We saw the LDI crisis coming – we called it. Lis Truss had not been warned because none of her people were listening.
If regulators had seen the Sep22 pensions crisis coming – and Truss had been warned – she would have cancelled the mini-Budget.
But no one did see it coming, so it suited a great many people to blame Truss for the whole debacle.https://t.co/qtyzzVP9aZ
— Fraser Nelson (@FraserNelson) September 16, 2023
The pension big-wigs are quite happy for Fraser’s assessment to become the received wisdom. I’m not and nor are those who did see the LDI crisis coming
Key in LDI to the search engine on this blog for the many excellent articles throughout 2021 and 2022 warning of the risks of over-concentrating pension strategies on gilts and borrowing to do so using Repos and Derivatives.
Click the links at the bottom of this blog and you will see my first broadside was in 2012, this blog also contains an excellent comment from Robin Rowles
For the next ten years, the blog has continued to argue that LDI is based on the wrong assumptions. It has gathered many followers in that time including some concerned consultants.
In June 2021 by blog featured Raj Mody of PWC who told us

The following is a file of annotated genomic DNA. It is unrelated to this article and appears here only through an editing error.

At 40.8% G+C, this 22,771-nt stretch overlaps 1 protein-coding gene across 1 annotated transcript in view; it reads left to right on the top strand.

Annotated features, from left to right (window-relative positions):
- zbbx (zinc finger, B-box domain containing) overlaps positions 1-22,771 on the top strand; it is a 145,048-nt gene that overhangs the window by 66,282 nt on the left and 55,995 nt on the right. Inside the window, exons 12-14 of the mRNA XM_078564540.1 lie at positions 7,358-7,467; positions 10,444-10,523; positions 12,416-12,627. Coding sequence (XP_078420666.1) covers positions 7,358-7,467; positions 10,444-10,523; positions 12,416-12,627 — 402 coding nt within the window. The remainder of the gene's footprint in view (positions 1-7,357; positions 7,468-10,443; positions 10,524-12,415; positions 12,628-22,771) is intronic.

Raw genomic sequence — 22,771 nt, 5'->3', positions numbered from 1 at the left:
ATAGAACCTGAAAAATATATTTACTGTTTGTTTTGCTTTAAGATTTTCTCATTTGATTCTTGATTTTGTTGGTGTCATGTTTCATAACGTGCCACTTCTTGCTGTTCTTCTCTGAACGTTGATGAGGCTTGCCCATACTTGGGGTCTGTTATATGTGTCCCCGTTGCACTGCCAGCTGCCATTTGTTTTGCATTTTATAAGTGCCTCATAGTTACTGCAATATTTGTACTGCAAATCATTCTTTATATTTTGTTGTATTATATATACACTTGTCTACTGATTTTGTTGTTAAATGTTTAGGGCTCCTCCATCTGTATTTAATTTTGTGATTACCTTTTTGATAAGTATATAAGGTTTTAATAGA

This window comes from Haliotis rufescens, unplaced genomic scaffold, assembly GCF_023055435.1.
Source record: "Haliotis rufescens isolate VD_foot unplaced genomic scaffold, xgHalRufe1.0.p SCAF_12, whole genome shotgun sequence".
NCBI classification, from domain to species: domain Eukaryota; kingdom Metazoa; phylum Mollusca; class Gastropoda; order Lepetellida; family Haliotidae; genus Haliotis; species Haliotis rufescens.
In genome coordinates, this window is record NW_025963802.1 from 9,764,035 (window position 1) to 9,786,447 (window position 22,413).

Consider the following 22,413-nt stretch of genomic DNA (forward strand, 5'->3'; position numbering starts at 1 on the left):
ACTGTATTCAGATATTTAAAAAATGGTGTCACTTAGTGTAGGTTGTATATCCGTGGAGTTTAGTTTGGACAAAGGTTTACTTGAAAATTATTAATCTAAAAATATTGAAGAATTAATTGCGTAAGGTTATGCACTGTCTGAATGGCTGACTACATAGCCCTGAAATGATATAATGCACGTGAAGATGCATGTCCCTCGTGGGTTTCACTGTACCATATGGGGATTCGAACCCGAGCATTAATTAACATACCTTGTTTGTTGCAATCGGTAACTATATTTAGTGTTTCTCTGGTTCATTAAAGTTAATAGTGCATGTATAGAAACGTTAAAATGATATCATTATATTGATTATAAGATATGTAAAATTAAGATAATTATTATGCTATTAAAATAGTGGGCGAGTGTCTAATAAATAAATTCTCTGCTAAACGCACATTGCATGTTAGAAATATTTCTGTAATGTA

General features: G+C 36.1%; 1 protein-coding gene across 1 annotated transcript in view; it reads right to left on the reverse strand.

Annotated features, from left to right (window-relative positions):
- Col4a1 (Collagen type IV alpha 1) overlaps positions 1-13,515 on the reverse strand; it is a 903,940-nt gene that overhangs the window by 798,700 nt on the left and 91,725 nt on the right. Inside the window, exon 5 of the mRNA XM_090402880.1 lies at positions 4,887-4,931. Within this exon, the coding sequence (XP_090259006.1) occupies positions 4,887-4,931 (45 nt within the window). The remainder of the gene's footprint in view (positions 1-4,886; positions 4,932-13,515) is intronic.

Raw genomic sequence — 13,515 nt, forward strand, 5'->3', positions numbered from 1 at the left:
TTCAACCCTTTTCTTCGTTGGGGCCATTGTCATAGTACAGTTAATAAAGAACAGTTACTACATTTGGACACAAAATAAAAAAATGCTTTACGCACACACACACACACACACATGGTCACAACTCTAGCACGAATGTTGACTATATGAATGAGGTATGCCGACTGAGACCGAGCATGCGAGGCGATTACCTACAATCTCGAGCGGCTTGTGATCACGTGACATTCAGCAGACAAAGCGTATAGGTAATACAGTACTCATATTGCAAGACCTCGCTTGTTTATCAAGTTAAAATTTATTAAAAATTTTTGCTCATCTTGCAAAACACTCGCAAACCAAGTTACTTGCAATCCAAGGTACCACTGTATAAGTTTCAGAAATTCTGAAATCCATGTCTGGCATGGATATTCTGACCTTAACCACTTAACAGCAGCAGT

“Pension schemes have been “shoehorned” into valuing liabilities against gilts, creating a “herd mentality” that does not reflect scheme funding accurately”, said PwC on a blog which also contained a stern warning from Con Keating on the impact of regulation on the operation of pension schemes.
In March of 2022, Con Keating and Iain Clacher posted an article debunking LDI
Risk and DB Pension Scheme Funding
It is often claimed that these leveraged LDI strategies reduce the risk of the scheme. This runs counter to elementary financial theory where leverage increases, and in some instances is purposefully used to increase, risk and return.
It concluded with a broadside at the Regulator’s failings to properly understand the risks pension schemes were taking
“The mood music was emphatically always to hedge and to fund more and more. The tone of their engagement teams was not the avuncular Dixon of Dock Green, rather more Commander Kenneth Drury’s: “Pay up or we’ll fit you up.” TPR would, of course, deny it if challenged.”
On Tuesday 21st June, Pension PlayPen ran an LDI special asking “what can possibly go wrong – sadly we only got 100 people on the call and neither Liz or Kwasi attended
Warnings at large
It wasn’t just this blog, it was – much more influentially – the FT
— Toby Nangle (@toby_n) September 17, 2023
Toby’s article , dated July 2022, was close to the edge of the precipice
Three weeks earlier, Chris Flood had posted a warning from consultants Mercer headline
UK pension schemes confronted by growing liquidity strains
Those , honest enough to accept they missed the warnings, included the PPF which admitted it could and should have lowered its exposure to LDI prior to the events of last September.
This blog continues to chronicle the changing narrative of the pensions industry to explain why they didn’t see this coming.
As early as mid October 2022, Keating and Clacher were commenting on the “reframing of the LDI narrative to suit those potentially exposed”